Tuesday, May 27, 2014

The Hunter Becomes the Hunted

I'll let you in on a secret: my tactics for racing during a 5k. These tactics are sensible, but take practise to execute to perfection and don't always guarantee success. After the start I ignore my opposition and begin at even pacing to produce a finish time I know I'm capable of running. This is harder than it sounds, as adrenaline is high at the start of a short race. Many runners fly off with Usain Bolt-like acceleration. I ignore these speedsters and settle into my even-paced rhythm, running by feel (feeling a bit slow usually ends up being perfect).

After about 500 metres I look ahead (it's always ahead) to spot my opposition. Last Saturday this was Jim (red singlet) and Graeme (aqua long-sleeve shirt). I keep running evenly and this is usually enough to gradually shrink the gap. By 2k I was just 10 metres behind Jim but Graeme seemed to be out of reach, still about 50 metres ahead. I quickly drew level with Jim and passed him before the turn. In the middle of a 5k my even-paced running continues (it feels like I'm running faster). On Saturday this saw me drawing away from Jim, then just after 3k (somewhat surprisingly), rapidly gaining on Graeme (running next to a lady in black).

If I'm even with my opposition at the 4k mark of a 5k I begin my long surge for the finish. Sprinting isn't my forte so I like to get away from my opposition well before they get a sniff of the finish line. Such was the case on Saturday — I drew level with Graeme, sensed he was weakening, and moved ahead. In retrospect I should have overtaken with more authority and perhaps he would have thrown up the white flag. He didn't. The hunter had become the hunted. My tactic in the final kilometre of a 5k is to keep running hard and save my alactic energy (modest sprint) for the last 150 metres. At the Tuggeranong Parkrun there's a small hill 150 out and I sprinted off that as hard as I could. I thought I was destined for a 'win' but with 50 to go Graeme flew past with a devastating sprint. Bastard!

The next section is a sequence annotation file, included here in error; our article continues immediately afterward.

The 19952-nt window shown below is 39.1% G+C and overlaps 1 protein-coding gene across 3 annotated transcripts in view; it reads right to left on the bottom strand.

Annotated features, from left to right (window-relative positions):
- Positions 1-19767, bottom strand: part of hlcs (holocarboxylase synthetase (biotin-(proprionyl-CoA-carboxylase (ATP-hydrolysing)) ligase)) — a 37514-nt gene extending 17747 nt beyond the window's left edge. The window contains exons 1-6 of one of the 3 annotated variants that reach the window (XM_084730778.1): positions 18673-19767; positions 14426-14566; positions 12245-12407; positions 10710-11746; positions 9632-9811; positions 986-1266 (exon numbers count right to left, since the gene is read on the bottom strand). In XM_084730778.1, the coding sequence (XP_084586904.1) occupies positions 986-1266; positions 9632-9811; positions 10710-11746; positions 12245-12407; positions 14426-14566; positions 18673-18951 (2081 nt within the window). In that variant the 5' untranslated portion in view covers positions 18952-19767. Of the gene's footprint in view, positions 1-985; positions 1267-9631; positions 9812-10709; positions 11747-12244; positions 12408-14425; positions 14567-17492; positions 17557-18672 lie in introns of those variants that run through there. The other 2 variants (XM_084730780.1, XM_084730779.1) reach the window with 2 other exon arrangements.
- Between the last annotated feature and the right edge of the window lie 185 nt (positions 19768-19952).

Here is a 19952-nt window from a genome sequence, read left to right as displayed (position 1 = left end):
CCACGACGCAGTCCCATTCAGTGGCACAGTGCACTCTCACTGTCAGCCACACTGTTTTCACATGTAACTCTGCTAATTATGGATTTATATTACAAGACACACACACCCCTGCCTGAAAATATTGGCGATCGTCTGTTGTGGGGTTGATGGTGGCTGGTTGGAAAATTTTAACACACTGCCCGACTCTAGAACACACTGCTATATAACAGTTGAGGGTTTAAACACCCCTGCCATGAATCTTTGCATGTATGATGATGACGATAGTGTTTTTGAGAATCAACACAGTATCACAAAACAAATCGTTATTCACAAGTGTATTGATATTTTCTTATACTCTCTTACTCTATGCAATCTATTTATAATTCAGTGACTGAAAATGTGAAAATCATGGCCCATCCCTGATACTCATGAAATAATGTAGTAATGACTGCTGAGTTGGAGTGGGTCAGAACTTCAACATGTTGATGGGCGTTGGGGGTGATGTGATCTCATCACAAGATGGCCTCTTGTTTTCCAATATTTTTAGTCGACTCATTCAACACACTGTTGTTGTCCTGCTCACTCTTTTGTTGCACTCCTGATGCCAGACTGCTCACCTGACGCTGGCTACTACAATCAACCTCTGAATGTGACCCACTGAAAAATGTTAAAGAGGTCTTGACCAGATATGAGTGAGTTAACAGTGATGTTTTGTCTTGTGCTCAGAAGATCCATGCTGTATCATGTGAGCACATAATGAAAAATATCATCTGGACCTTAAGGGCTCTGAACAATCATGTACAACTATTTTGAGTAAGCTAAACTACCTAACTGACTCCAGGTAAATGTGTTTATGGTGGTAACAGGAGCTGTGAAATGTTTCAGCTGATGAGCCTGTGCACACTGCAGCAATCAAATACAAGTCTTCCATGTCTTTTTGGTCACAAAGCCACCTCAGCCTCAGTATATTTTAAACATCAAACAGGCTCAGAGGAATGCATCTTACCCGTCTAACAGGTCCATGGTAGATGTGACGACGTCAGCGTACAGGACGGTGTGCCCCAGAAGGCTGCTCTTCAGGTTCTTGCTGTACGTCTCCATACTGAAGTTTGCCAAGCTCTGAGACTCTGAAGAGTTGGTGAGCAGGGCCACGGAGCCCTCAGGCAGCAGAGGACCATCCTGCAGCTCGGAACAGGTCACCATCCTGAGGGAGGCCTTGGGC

I'd run a Parkrun PB (22:52), so happy with that, but not happy to lose the race with Graeme by one lousy second! My k splits had been 4:31, 4:35, 4:37, 4:37 and 4:32. My goal this year is to run 21:59 (or better) for 5k so to be less than a minute away from that goal is encouraging. I'm also looking forward to more exciting races. Love racing!

Go! Graeme (aqua shirt), myself behind John in blue shirt

Sprinting, Graeme in hot pursuit — Tuggeranong Parkrun

Friday, May 16, 2014

A good 5k and racing Jim

Last Saturday I raced the Tuggeranong Parkrun 5k in a time which confirmed my improving form: 23:12 — 30 seconds faster than my best this year. Not far off the 22:46 I ran last April prior to the DVT 'injury'. I'm happy! The race was one in which I was catching people all the way — Jim unusually early at about 200 metres (he was taking it easy due to a second race that afternoon), others before the turn, Karen as she was approaching 3k and a few more after the bridge. My splits were very even: 4:38, 4:38, 4:37, 4:39 and 4:40. Not an express last kilo, but I was getting tired! With some interval training (or more endurance?) the idea of holding 4:30 ks seems entirely possible.

I also raced Jim the previous week down in Albury at the Nail Can Hill Run. One tough mother of a fun run! Caught up to Jim before 2k (he'd started at a suicidal pace) and ran away, 'winning' in 61:01 to his 62:12. My splits show the rather steep hill in the first half of this 11.3k trail race: 4:58, 5:20, 8:09, 7:06, 5:27, 4:48, 4:47, 5:20, 4:41, 5:18, 4:40 + 0:28s. Jim was happy as he'd run his 7th 'age buster' race — three more and he'll be awarded the coveted 'Age Master' racing singlet.

I like racing Jim because he always puts in an honest performance, racing hard all the way (unless there are extenuating circumstances, like recovering from having his ankle in plaster last year). At the moment we're closely matched but 20 years ago I could win by using the secret weapon of... youth! We're different in many ways but our racing times are similar. Jim's 64, I'm 57. He weighs 60kg, I'm around 74. My training is 6 or 7 days a week of MAF effort running and a weekly race for a total of 60 to 70 kilometres. Jim rarely trains — he just races. A typical week might be two races on the weekend and one on Tuesday or Thursday. Very occasionally he'll do a steady training run, but not often. So it surprises me somewhat that we're close rivals. Racing Jim is good fun!

Myself and Jim after driving 350k to Albury on the morning of the Nail Can Hill Run. Yes, Jim's 'driving endurance' equals his running endurance!